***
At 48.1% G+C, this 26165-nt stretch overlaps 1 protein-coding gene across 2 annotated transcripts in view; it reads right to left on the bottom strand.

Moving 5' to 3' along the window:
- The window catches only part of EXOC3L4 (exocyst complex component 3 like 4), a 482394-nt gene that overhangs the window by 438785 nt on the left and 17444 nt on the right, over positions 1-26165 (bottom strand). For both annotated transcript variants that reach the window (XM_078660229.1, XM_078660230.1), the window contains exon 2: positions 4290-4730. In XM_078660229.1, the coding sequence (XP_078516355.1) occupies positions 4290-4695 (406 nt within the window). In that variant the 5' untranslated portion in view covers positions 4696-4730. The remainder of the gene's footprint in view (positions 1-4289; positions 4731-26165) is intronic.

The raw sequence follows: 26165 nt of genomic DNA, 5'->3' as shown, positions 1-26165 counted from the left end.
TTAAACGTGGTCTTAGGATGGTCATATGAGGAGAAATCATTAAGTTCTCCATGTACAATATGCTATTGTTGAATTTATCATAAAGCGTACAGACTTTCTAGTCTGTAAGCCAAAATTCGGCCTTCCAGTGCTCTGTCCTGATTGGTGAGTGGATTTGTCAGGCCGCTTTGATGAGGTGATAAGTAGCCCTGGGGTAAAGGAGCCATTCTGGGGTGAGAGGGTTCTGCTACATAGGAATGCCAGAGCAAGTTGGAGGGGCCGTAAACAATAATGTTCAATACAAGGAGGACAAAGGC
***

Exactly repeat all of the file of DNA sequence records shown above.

At 48.1% G+C, this 26165-nt stretch overlaps 1 protein-coding gene across 2 annotated transcripts in view; it reads right to left on the bottom strand.

Moving 5' to 3' along the window:
- The window catches only part of EXOC3L4 (exocyst complex component 3 like 4), a 482394-nt gene that overhangs the window by 438785 nt on the left and 17444 nt on the right, over positions 1-26165 (bottom strand). For both annotated transcript variants that reach the window (XM_078660229.1, XM_078660230.1), the window contains exon 2: positions 4290-4730. In XM_078660229.1, the coding sequence (XP_078516355.1) occupies positions 4290-4695 (406 nt within the window). In that variant the 5' untranslated portion in view covers positions 4696-4730. The remainder of the gene's footprint in view (positions 1-4289; positions 4731-26165) is intronic.

The raw sequence follows: 26165 nt of genomic DNA, 5'->3' as shown, positions 1-26165 counted from the left end.
TTAAACGTGGTCTTAGGATGGTCATATGAGGAGAAATCATTAAGTTCTCCATGTACAATATGCTATTGTTGAATTTATCATAAAGCGTACAGACTTTCTAGTCTGTAAGCCAAAATTCGGCCTTCCAGTGCTCTGTCCTGATTGGTGAGTGGATTTGTCAGGCCGCTTTGATGAGGTGATAAGTAGCCCTGGGGTAAAGGAGCCATTCTGGGGTGAGAGGGTTCTGCTACATAGGAATGCCAGAGCAAGTTGGAGGGGCCGTAAACAATAATGTTCAATACAAGGAGGACAAAGGC